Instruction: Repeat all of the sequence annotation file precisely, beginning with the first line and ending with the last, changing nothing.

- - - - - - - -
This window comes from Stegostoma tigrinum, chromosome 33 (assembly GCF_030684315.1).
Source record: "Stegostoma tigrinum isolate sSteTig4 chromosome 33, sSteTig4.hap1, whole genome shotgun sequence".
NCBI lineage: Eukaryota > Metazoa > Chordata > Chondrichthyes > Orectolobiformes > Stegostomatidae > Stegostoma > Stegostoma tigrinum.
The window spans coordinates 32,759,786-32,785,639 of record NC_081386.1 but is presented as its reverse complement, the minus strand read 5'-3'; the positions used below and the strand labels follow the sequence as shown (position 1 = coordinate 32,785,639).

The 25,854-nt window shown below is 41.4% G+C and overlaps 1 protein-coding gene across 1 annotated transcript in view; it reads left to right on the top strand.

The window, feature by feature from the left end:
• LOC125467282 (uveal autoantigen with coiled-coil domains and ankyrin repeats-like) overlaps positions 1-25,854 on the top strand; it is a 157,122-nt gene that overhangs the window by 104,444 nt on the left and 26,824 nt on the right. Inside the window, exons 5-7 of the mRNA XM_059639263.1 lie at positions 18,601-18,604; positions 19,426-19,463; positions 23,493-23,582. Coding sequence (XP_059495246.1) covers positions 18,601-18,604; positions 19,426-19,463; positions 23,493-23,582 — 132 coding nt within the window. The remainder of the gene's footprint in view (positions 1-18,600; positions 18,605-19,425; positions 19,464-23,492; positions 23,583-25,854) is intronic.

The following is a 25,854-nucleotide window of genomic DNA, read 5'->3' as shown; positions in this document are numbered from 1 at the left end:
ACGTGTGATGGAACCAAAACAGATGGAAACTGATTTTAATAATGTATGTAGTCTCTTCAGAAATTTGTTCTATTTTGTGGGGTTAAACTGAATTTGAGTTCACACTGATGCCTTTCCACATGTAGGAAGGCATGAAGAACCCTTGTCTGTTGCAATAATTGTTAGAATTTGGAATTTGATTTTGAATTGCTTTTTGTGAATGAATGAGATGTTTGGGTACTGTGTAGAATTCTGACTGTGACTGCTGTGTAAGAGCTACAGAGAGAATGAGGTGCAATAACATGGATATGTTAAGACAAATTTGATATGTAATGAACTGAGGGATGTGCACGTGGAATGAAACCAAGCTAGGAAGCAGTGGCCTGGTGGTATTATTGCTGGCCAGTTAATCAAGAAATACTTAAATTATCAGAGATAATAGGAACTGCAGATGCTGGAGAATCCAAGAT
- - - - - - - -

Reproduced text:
This window comes from Stegostoma tigrinum, chromosome 33 (assembly GCF_030684315.1).
Source record: "Stegostoma tigrinum isolate sSteTig4 chromosome 33, sSteTig4.hap1, whole genome shotgun sequence".
NCBI lineage: Eukaryota > Metazoa > Chordata > Chondrichthyes > Orectolobiformes > Stegostomatidae > Stegostoma > Stegostoma tigrinum.
The window spans coordinates 32,759,786-32,785,639 of record NC_081386.1 but is presented as its reverse complement, the minus strand read 5'-3'; the positions used below and the strand labels follow the sequence as shown (position 1 = coordinate 32,785,639).

The 25,854-nt window shown below is 41.4% G+C and overlaps 1 protein-coding gene across 1 annotated transcript in view; it reads left to right on the top strand.

The window, feature by feature from the left end:
• LOC125467282 (uveal autoantigen with coiled-coil domains and ankyrin repeats-like) overlaps positions 1-25,854 on the top strand; it is a 157,122-nt gene that overhangs the window by 104,444 nt on the left and 26,824 nt on the right. Inside the window, exons 5-7 of the mRNA XM_059639263.1 lie at positions 18,601-18,604; positions 19,426-19,463; positions 23,493-23,582. Coding sequence (XP_059495246.1) covers positions 18,601-18,604; positions 19,426-19,463; positions 23,493-23,582 — 132 coding nt within the window. The remainder of the gene's footprint in view (positions 1-18,600; positions 18,605-19,425; positions 19,464-23,492; positions 23,583-25,854) is intronic.

The following is a 25,854-nucleotide window of genomic DNA, read 5'->3' as shown; positions in this document are numbered from 1 at the left end:
ACGTGTGATGGAACCAAAACAGATGGAAACTGATTTTAATAATGTATGTAGTCTCTTCAGAAATTTGTTCTATTTTGTGGGGTTAAACTGAATTTGAGTTCACACTGATGCCTTTCCACATGTAGGAAGGCATGAAGAACCCTTGTCTGTTGCAATAATTGTTAGAATTTGGAATTTGATTTTGAATTGCTTTTTGTGAATGAATGAGATGTTTGGGTACTGTGTAGAATTCTGACTGTGACTGCTGTGTAAGAGCTACAGAGAGAATGAGGTGCAATAACATGGATATGTTAAGACAAATTTGATATGTAATGAACTGAGGGATGTGCACGTGGAATGAAACCAAGCTAGGAAGCAGTGGCCTGGTGGTATTATTGCTGGCCAGTTAATCAAGAAATACTTAAATTATCAGAGATAATAGGAACTGCAGATGCTGGAGAATCCAAGAT